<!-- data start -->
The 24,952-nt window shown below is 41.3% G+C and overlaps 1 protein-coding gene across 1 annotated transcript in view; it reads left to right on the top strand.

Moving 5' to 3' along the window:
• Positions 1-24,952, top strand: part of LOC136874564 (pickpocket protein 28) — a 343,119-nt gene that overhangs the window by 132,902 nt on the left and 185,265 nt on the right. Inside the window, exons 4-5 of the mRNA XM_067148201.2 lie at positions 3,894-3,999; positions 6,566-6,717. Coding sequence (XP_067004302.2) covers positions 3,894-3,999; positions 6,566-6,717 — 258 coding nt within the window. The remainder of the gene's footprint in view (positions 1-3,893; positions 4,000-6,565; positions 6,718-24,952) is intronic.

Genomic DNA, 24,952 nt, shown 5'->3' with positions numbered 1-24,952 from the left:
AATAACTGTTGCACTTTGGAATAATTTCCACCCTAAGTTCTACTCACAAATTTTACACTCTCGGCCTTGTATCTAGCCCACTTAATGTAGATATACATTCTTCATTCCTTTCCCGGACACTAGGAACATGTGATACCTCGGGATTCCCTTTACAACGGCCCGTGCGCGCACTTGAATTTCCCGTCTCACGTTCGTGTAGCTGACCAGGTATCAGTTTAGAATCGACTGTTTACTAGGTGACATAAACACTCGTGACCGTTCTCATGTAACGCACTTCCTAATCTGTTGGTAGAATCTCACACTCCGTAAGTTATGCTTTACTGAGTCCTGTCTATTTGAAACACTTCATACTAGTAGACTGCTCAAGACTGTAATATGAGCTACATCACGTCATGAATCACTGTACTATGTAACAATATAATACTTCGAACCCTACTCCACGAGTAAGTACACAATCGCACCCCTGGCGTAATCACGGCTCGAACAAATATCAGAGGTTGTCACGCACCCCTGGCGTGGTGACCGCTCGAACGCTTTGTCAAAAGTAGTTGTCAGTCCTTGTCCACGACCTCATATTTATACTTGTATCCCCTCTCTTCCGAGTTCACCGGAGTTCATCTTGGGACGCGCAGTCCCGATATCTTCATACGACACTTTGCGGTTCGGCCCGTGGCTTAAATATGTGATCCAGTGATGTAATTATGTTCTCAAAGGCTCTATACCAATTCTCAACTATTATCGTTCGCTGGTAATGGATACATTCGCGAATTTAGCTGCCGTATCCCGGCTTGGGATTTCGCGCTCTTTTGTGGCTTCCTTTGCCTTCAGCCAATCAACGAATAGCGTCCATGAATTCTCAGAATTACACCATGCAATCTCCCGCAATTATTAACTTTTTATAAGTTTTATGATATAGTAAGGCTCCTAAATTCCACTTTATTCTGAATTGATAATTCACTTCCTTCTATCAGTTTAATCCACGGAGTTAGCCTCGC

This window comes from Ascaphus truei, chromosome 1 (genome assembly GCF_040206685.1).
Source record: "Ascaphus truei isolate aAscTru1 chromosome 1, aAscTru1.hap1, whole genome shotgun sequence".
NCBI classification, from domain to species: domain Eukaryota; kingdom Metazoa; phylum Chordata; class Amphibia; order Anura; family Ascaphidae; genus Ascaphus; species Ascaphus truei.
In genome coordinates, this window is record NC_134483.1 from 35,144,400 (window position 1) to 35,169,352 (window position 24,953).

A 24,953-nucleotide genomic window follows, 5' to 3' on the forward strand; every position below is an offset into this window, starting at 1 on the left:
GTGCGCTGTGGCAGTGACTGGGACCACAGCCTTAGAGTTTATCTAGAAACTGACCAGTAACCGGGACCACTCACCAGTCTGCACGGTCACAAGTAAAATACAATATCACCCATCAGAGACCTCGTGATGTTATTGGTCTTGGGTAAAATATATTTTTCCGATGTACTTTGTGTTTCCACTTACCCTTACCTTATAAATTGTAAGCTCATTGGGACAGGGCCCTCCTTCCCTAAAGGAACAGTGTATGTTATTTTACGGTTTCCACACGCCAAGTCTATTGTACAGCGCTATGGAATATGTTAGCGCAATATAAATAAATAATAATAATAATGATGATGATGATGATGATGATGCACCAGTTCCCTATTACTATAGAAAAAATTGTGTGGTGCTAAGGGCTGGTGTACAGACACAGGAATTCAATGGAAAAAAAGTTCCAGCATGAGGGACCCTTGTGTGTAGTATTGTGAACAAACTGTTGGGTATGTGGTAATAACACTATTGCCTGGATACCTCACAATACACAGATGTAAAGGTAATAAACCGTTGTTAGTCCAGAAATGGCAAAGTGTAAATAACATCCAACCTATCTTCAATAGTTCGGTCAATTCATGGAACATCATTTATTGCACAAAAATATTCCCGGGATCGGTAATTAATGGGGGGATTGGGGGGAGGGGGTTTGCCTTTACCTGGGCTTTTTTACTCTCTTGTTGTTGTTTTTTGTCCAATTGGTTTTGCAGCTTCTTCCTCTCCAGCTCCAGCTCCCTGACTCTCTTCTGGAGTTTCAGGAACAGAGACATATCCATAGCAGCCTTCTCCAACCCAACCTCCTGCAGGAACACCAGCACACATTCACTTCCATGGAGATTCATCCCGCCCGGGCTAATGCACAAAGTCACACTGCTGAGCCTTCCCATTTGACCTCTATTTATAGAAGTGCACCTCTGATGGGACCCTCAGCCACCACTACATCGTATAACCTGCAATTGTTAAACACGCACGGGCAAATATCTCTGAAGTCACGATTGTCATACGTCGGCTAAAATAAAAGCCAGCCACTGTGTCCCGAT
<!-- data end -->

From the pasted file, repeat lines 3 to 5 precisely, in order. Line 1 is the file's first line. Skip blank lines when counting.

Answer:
• Positions 1-24,952, top strand: part of LOC136874564 (pickpocket protein 28) — a 343,119-nt gene that overhangs the window by 132,902 nt on the left and 185,265 nt on the right. Inside the window, exons 4-5 of the mRNA XM_067148201.2 lie at positions 3,894-3,999; positions 6,566-6,717. Coding sequence (XP_067004302.2) covers positions 3,894-3,999; positions 6,566-6,717 — 258 coding nt within the window. The remainder of the gene's footprint in view (positions 1-3,893; positions 4,000-6,565; positions 6,718-24,952) is intronic.

Genomic DNA, 24,952 nt, shown 5'->3' with positions numbered 1-24,952 from the left:
AATAACTGTTGCACTTTGGAATAATTTCCACCCTAAGTTCTACTCACAAATTTTACACTCTCGGCCTTGTATCTAGCCCACTTAATGTAGATATACATTCTTCATTCCTTTCCCGGACACTAGGAACATGTGATACCTCGGGATTCCCTTTACAACGGCCCGTGCGCGCACTTGAATTTCCCGTCTCACGTTCGTGTAGCTGACCAGGTATCAGTTTAGAATCGACTGTTTACTAGGTGACATAAACACTCGTGACCGTTCTCATGTAACGCACTTCCTAATCTGTTGGTAGAATCTCACACTCCGTAAGTTATGCTTTACTGAGTCCTGTCTATTTGAAACACTTCATACTAGTAGACTGCTCAAGACTGTAATATGAGCTACATCACGTCATGAATCACTGTACTATGTAACAATATAATACTTCGAACCCTACTCCACGAGTAAGTACACAATCGCACCCCTGGCGTAATCACGGCTCGAACAAATATCAGAGGTTGTCACGCACCCCTGGCGTGGTGACCGCTCGAACGCTTTGTCAAAAGTAGTTGTCAGTCCTTGTCCACGACCTCATATTTATACTTGTATCCCCTCTCTTCCGAGTTCACCGGAGTTCATCTTGGGACGCGCAGTCCCGATATCTTCATACGACACTTTGCGGTTCGGCCCGTGGCTTAAATATGTGATCCAGTGATGTAATTATGTTCTCAAAGGCTCTATACCAATTCTCAACTATTATCGTTCGCTGGTAATGGATACATTCGCGAATTTAGCTGCCGTATCCCGGCTTGGGATTTCGCGCTCTTTTGTGGCTTCCTTTGCCTTCAGCCAATCAACGAATAGCGTCCATGAATTCTCAGAATTACACCATGCAATCTCCCGCAATTATTAACTTTTTATAAGTTTTATGATATAGTAAGGCTCCTAAATTCCACTTTATTCTGAATTGATAATTCACTTCCTTCTATCAGTTTAATCCACGGAGTTAGCCTCGC